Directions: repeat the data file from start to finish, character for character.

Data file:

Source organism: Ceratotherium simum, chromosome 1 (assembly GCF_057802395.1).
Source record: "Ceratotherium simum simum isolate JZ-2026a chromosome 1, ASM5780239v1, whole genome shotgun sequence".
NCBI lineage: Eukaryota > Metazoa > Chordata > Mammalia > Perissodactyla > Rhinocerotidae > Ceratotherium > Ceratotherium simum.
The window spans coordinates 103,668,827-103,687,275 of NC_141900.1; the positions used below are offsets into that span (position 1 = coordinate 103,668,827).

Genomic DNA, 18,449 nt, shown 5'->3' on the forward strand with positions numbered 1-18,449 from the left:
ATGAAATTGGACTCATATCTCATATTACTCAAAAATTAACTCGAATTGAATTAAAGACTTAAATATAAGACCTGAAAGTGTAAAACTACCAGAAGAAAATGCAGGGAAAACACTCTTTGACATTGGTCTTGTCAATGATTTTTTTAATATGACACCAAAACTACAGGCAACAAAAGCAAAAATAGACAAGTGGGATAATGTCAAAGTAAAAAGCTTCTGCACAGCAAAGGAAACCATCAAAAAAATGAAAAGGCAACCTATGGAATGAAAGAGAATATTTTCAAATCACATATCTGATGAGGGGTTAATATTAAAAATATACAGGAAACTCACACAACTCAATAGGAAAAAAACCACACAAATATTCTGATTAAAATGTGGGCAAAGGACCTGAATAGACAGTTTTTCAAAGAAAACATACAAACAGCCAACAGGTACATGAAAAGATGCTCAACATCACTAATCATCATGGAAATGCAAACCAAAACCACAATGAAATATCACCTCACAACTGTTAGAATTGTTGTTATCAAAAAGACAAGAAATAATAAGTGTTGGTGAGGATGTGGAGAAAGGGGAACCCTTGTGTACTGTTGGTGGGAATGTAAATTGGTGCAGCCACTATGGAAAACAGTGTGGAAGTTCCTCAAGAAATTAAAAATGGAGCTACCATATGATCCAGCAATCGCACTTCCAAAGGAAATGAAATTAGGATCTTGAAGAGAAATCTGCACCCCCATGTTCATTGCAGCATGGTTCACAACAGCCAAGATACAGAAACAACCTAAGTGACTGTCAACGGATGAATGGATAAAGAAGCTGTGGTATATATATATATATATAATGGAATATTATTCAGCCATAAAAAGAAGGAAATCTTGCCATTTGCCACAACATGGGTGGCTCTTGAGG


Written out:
Source organism: Ceratotherium simum, chromosome 1 (assembly GCF_057802395.1).
Source record: "Ceratotherium simum simum isolate JZ-2026a chromosome 1, ASM5780239v1, whole genome shotgun sequence".
NCBI lineage: Eukaryota > Metazoa > Chordata > Mammalia > Perissodactyla > Rhinocerotidae > Ceratotherium > Ceratotherium simum.
The window spans coordinates 103,668,827-103,687,275 of NC_141900.1; the positions used below are offsets into that span (position 1 = coordinate 103,668,827).

Genomic DNA, 18,449 nt, shown 5'->3' on the forward strand with positions numbered 1-18,449 from the left:
ATGAAATTGGACTCATATCTCATATTACTCAAAAATTAACTCGAATTGAATTAAAGACTTAAATATAAGACCTGAAAGTGTAAAACTACCAGAAGAAAATGCAGGGAAAACACTCTTTGACATTGGTCTTGTCAATGATTTTTTTAATATGACACCAAAACTACAGGCAACAAAAGCAAAAATAGACAAGTGGGATAATGTCAAAGTAAAAAGCTTCTGCACAGCAAAGGAAACCATCAAAAAAATGAAAAGGCAACCTATGGAATGAAAGAGAATATTTTCAAATCACATATCTGATGAGGGGTTAATATTAAAAATATACAGGAAACTCACACAACTCAATAGGAAAAAAACCACACAAATATTCTGATTAAAATGTGGGCAAAGGACCTGAATAGACAGTTTTTCAAAGAAAACATACAAACAGCCAACAGGTACATGAAAAGATGCTCAACATCACTAATCATCATGGAAATGCAAACCAAAACCACAATGAAATATCACCTCACAACTGTTAGAATTGTTGTTATCAAAAAGACAAGAAATAATAAGTGTTGGTGAGGATGTGGAGAAAGGGGAACCCTTGTGTACTGTTGGTGGGAATGTAAATTGGTGCAGCCACTATGGAAAACAGTGTGGAAGTTCCTCAAGAAATTAAAAATGGAGCTACCATATGATCCAGCAATCGCACTTCCAAAGGAAATGAAATTAGGATCTTGAAGAGAAATCTGCACCCCCATGTTCATTGCAGCATGGTTCACAACAGCCAAGATACAGAAACAACCTAAGTGACTGTCAACGGATGAATGGATAAAGAAGCTGTGGTATATATATATATATATAATGGAATATTATTCAGCCATAAAAAGAAGGAAATCTTGCCATTTGCCACAACATGGGTGGCTCTTGAGG